I like to say my decision to try and take up running was a 2016 New Year’s resolution that I decided to attempt roughly four months into the actual new year.
- PHOTO BY CHRIS MCGUINNESS
- FUN RUN: Runners like these smiled as they were dowsed in colorful powder at Orcutt Community Park Aug. 6.
The decision was born from a combination of both the inspiration of seeing my mother run multiple half-marathons over the last three years and the dawning realization that being a working writer keeps me cripplingly sedentary. Until I can talk my bosses into buying me an awesome treadmill/desk combo, I don’t think that will change anytime soon, hence my belated interest in getting out and moving a little more.
That’s what brought me to Orcutt Community Park Aug. 6. I’d signed myself and my girlfriend up months ago to participate in a 5K Run to Know More organized to benefit the North County Rape Crisis and Child Protection Center. After spending some time following the popular Couch to 5K online running program, I figured it was time to get out and put my decidedly amateur skills to the test.
- PHOTOS BY REBECCA ROSE
- BEFORE AND AFTER: The Run to Know More in Orcutt Park was a brightly-colored blast.
It wasn’t just any 5K. This was a color run, which meant we would be doused with brightly colored cornstarch as we made our way along the course. We were hit with the first of the fine, colored dust just before the race started, and as I watched the bright patches bloom on my shirt, I immediately realized why so many of the other runners had placed their phones in plastic sandwich bags. “A rookie mistake,” I thought to myself as I gingerly blew a thick layer of neon green powder from my phone and started running.
A 5K isn’t a particularly hard or far run, a little more than 3 miles, but going from absolutely no activity at all to running one still takes a little work. As I made my way along the looping route of the race, stopping briefly for a rest or to move through the stations and get hit with more powder, I was actually surprised at my pace and endurance. As I neared the end of the run, I was grateful that I’d actually taken the time to “train” over the past month or so.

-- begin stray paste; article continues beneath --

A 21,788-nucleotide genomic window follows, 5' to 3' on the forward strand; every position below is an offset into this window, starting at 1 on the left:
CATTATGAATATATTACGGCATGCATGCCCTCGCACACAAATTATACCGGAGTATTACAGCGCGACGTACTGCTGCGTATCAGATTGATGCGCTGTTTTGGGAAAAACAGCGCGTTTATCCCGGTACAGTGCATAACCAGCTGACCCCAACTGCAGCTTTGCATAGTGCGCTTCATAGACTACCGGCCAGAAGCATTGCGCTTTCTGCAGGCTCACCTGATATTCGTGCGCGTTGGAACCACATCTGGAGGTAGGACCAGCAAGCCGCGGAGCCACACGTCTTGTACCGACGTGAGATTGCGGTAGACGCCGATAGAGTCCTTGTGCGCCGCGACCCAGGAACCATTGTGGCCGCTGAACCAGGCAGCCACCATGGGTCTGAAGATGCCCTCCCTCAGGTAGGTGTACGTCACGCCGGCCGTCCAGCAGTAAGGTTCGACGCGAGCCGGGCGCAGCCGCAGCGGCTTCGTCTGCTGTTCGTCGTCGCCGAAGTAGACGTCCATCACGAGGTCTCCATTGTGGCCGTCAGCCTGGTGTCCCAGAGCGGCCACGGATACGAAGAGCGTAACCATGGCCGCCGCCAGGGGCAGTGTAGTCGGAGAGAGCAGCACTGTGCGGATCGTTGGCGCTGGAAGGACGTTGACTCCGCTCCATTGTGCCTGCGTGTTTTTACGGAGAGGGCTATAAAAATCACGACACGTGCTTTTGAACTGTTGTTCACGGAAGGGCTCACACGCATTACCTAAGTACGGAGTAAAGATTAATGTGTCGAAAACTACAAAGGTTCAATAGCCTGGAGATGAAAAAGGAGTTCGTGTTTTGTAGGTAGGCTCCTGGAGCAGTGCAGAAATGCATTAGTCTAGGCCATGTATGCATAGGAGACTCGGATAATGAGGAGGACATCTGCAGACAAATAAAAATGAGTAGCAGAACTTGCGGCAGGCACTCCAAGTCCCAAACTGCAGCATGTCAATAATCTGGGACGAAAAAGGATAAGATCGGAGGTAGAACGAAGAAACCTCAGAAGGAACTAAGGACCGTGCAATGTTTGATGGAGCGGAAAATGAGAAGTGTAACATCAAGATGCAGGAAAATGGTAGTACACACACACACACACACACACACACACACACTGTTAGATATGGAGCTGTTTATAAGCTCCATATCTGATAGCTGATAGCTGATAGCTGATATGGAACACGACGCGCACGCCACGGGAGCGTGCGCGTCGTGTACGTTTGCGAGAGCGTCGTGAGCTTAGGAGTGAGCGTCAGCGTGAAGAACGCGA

- PHOTO BY CHRIS MCGUINNESS
- THUMBS UP: Proceeds from the Run to Know More color run went to a good cause, the Santa Barbara North County Rape Crisis and Child Protection Center.
During that same time, I also learned that a surprising number of writers I admire turn to running. W.H. Auden, Joyce Carol Oates, Don DeLillo, and Haruki Mirakami are/were runners, and a small but absurdly grandiose part of my ego harbored hope that if I opted to join the cult of running, maybe a little of their talent would rub off on me. So far, while I will occasionally wake up sore from a run the previous day, I have yet to crank out anything resembling White Noise or 1Q84.
I crossed the finish line at The Run to Know More winded but happy that I actually followed through with a goal I’d set. I was covered in about eight different colors from head to toe (with blue dominating), and got my medal before heading out. Surprisingly, the first thing I did after getting home (and after scrubbing off as much of the color from myself as I could), was look up future races. I’m not sure at what point the modest amount of running I was doing each week changed from a groan-inducing chore to something I actually look forward to, but the combination of enjoyment and exercise is fairly alien to me—and I’m glad that I found something active that I actually like. I hope to continue to run for a long, long time.
Staff Writer Chris McGuinness still can’t get all that colored power off himself, but he can be reached at email@example.com or on Twitter at @CWMcGuinness.